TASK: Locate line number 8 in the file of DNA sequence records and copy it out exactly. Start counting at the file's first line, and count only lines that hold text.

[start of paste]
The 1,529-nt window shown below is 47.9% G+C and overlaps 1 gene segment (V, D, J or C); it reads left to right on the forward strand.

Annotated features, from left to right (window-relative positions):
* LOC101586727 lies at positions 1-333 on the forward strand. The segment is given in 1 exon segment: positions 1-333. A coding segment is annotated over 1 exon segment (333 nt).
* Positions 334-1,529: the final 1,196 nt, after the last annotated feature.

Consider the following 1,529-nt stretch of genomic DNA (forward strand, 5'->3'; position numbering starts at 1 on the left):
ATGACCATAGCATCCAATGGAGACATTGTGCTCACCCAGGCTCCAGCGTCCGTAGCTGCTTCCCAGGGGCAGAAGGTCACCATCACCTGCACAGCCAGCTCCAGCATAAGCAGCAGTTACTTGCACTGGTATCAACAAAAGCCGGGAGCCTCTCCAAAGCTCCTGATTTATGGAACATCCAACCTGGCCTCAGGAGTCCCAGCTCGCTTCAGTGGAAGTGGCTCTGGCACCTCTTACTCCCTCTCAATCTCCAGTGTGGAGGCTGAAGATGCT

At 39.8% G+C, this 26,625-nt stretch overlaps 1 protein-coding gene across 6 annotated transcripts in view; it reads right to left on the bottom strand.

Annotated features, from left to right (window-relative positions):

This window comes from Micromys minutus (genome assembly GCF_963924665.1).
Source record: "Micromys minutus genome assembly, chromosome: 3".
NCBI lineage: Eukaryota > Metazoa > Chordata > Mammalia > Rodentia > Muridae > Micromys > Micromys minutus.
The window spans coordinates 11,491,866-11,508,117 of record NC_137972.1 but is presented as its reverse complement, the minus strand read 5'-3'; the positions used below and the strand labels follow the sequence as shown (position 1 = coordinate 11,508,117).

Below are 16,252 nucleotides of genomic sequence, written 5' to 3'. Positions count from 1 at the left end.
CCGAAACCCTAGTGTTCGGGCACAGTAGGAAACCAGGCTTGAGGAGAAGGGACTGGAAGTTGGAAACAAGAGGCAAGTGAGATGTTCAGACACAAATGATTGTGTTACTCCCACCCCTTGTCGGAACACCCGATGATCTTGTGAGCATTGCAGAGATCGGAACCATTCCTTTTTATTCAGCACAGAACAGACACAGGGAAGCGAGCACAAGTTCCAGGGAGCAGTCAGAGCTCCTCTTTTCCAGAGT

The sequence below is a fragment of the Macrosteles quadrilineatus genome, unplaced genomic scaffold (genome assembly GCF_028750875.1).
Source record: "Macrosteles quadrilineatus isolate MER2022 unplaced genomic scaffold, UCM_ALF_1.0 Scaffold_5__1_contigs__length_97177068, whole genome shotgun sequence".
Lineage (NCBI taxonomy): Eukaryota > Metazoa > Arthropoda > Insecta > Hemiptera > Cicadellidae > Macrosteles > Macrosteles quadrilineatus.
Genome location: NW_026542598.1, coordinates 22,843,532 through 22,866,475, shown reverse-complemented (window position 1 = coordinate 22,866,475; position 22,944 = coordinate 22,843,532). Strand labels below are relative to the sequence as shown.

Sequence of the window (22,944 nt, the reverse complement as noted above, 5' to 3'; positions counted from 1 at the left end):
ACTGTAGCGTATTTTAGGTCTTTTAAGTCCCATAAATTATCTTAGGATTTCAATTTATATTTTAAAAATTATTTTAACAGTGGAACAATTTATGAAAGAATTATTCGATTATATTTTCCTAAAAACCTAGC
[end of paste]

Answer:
Annotated features, from left to right (window-relative positions):